Rage Against the Machine: Waging War from the Keyboard at my Family’s Expense


About this time last year, two grown men threw a full cup of soda that exploded at my feet in the grocery store parking lot while I was holding my then three year old son and jostling multiple grocery bags. One of them leaned out the truck window and yelled ‘If you love abortion so much, you should’ve had one!’ In my stunned momentary paralysis, I thought they must have mistaken me for someone else. After a few moments, I realized they were referring to my bumper sticker indicating my preferred presidential candidate.

Judging by the stickiness of my shoes, I prepared myself for a contentious political season. But who could have predicted how truly nasty it would become?

Here we are a year later after having endured the most divisive and ugly election cycle in recent history, and perhaps ever. And although the election is behind us, the idea of tranquility still seems far out of reach. The streets are filled with protestors and marches on a weekly basis. The media is in a state of total chaos with each network being labeled fake by someone. Our social media feeds are awash with the next horrible thing, piling one on top of another. The black hole that is the comment section is a wasteland where otherwise decent people transform into raging villains. Even Voldemort would blush.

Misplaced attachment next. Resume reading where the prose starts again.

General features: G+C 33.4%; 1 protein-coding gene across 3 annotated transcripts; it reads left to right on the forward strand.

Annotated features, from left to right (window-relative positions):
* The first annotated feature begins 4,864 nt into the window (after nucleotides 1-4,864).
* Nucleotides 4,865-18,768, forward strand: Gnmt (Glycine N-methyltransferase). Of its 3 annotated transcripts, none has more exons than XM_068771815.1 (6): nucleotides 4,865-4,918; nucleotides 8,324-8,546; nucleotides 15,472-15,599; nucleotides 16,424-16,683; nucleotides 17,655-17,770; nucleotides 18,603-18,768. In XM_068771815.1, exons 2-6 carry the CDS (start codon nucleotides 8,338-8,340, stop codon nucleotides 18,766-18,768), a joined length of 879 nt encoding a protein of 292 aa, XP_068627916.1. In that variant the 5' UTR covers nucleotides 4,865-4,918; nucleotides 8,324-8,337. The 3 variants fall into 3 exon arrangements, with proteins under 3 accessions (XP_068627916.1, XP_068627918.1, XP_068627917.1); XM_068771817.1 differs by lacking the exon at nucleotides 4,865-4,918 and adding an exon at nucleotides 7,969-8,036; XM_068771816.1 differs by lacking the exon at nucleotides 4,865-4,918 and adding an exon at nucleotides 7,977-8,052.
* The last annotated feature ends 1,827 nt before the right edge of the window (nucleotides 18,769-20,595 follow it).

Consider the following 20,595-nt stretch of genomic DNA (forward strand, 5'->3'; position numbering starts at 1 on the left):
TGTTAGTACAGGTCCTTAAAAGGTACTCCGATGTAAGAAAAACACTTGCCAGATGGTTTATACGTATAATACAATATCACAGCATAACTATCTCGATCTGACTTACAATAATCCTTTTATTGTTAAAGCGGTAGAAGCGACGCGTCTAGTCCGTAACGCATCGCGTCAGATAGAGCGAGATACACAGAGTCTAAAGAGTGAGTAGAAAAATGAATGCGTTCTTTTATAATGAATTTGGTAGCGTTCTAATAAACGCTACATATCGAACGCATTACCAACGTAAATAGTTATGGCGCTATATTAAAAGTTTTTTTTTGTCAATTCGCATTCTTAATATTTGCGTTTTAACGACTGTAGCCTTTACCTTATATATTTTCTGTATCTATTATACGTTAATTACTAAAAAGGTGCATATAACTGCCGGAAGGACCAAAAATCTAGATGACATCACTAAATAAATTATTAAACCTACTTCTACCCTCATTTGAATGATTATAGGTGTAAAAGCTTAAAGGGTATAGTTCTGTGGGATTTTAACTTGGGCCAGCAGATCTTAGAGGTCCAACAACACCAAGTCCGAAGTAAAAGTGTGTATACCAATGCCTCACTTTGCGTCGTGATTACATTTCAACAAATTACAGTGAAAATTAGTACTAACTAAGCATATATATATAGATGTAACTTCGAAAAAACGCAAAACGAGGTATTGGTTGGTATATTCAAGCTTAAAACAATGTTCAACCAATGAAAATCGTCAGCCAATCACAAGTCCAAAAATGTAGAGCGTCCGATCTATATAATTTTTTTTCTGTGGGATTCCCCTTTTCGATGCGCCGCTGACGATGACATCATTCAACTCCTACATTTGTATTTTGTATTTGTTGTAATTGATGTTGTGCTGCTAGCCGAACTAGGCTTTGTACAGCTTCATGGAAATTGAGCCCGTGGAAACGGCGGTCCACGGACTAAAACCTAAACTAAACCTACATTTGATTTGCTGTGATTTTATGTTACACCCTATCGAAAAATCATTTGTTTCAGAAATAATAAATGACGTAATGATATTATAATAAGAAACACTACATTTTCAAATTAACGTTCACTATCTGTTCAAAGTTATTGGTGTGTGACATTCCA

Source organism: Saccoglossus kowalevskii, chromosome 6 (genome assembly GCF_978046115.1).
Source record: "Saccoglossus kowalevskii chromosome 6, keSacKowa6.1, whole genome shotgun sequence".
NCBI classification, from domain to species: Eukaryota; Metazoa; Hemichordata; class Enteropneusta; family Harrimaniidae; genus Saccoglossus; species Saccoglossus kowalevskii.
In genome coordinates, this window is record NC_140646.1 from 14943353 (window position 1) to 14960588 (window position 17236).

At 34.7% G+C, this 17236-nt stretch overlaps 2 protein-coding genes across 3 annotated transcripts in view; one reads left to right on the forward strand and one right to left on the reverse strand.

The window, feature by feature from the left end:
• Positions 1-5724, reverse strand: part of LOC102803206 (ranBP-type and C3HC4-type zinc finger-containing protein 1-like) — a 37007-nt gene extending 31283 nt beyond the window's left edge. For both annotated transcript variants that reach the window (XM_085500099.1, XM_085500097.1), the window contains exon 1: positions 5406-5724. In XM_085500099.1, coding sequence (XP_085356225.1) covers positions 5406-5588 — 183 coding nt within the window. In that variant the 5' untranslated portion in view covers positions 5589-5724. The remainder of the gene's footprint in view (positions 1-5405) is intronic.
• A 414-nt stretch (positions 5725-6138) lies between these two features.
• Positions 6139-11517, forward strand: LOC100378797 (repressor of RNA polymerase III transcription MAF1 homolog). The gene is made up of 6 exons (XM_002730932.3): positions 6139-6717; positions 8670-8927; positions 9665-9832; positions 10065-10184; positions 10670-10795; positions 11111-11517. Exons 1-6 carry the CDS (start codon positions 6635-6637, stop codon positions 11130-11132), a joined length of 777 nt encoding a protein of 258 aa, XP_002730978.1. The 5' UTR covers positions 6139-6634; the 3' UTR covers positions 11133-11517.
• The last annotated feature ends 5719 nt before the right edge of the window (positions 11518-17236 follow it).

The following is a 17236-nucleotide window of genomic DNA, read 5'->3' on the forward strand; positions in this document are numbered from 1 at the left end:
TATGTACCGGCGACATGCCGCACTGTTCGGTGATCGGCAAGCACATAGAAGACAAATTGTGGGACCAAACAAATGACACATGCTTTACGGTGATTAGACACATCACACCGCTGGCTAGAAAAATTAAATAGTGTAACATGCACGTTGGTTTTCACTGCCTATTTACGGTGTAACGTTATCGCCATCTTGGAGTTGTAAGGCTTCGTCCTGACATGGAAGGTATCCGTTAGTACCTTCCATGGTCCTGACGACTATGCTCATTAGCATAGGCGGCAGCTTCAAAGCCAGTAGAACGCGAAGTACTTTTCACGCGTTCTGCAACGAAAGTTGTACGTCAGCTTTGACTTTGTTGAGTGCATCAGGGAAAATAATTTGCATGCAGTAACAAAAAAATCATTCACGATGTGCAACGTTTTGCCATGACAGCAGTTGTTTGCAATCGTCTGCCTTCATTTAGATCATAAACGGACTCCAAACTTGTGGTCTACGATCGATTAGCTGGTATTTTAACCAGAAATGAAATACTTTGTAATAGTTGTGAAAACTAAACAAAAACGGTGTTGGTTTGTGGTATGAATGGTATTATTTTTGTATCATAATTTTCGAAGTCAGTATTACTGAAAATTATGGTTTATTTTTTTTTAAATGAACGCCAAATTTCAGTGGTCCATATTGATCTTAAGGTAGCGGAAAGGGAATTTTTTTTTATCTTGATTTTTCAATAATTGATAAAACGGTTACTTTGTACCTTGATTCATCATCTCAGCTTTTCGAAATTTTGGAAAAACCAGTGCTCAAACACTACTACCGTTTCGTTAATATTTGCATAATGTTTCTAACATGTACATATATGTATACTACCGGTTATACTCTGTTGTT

In the last year I’ve been called a snowflake, libtard, crybaby, sore loser, and communist by people I genuinely like. I could not bring myself to type the names I’ve been called by total strangers. And while I don’t use profanity or resort to name-calling, it would be disingenuous to pretend I’m completely guiltless of this type of behavior myself. More often than I care to admit, I have put my children in front of a screen while I engage in social media debates or yet another exasperating conversation with family who couldn’t be any further away on the ideological spectrum.

I am reminded of one of Lincoln’s most famous statements where he cautioned that ‘a house divided against itself, cannot stand.’ Nowhere do I see this warning more exemplified than in my own core family. 

Last weekend before we rolled out of bed, my husband turned to me and said ‘you never sing in the morning anymore, it’s been a long time.’ I choked back tears with the realization that he was right; it had been a long time. Even more surprising was the discovery that he actually missed my annoying habit of frequently belting out an over the top rendition of ‘Oh what a beautiful morning’ to get the day going. I sometimes see worry in his eyes when he comes home in the evening as I begin unloading the avalanche of daily briefing. ‘Well, did you hear about this? And this? And this?’

The gregarious girl who has always been game for a laugh has given way to a more fretful and often agitated demeanor.